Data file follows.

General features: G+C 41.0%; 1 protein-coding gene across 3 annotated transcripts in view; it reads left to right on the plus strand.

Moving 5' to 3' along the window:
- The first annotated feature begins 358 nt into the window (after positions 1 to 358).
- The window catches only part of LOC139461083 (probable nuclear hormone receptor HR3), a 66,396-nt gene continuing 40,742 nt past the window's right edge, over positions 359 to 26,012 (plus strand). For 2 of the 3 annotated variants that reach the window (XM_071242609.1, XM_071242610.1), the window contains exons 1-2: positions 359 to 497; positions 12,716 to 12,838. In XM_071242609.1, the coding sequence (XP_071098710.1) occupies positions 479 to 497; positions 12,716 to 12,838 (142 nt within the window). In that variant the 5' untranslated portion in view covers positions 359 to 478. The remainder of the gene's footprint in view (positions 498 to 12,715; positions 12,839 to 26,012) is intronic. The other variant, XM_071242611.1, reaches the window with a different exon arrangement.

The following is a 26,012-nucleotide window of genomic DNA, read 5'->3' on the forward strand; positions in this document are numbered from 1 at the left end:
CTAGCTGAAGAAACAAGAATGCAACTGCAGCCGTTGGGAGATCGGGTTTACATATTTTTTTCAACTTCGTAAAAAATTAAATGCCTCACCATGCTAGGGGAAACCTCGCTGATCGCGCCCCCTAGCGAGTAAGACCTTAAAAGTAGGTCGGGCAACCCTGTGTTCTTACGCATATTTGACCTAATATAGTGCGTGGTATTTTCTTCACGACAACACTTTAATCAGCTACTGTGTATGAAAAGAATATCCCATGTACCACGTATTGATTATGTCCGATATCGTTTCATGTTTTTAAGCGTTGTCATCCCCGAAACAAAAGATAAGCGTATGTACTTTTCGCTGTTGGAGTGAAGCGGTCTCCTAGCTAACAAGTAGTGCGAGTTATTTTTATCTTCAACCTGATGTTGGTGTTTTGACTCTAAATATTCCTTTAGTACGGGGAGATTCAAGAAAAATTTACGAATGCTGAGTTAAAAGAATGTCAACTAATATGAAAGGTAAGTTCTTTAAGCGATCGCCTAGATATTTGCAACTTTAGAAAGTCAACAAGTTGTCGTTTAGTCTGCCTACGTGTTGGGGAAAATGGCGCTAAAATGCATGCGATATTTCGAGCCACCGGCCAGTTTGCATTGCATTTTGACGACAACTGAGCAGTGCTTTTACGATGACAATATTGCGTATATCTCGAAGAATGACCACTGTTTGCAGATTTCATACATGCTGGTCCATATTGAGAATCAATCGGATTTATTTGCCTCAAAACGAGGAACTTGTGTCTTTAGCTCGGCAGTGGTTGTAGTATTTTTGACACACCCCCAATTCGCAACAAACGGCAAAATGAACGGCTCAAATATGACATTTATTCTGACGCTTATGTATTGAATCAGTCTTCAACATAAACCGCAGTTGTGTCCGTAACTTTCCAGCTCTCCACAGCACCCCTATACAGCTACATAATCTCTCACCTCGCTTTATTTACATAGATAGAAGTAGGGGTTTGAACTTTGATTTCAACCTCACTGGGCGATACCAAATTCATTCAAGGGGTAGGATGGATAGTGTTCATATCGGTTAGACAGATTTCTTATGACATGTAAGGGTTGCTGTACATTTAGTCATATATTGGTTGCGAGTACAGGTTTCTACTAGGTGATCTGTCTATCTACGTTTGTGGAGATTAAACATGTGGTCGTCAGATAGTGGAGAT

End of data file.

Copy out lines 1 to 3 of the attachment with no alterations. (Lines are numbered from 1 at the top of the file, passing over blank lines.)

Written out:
General features: G+C 41.0%; 1 protein-coding gene across 3 annotated transcripts in view; it reads left to right on the plus strand.

Moving 5' to 3' along the window:
- The first annotated feature begins 358 nt into the window (after positions 1 to 358).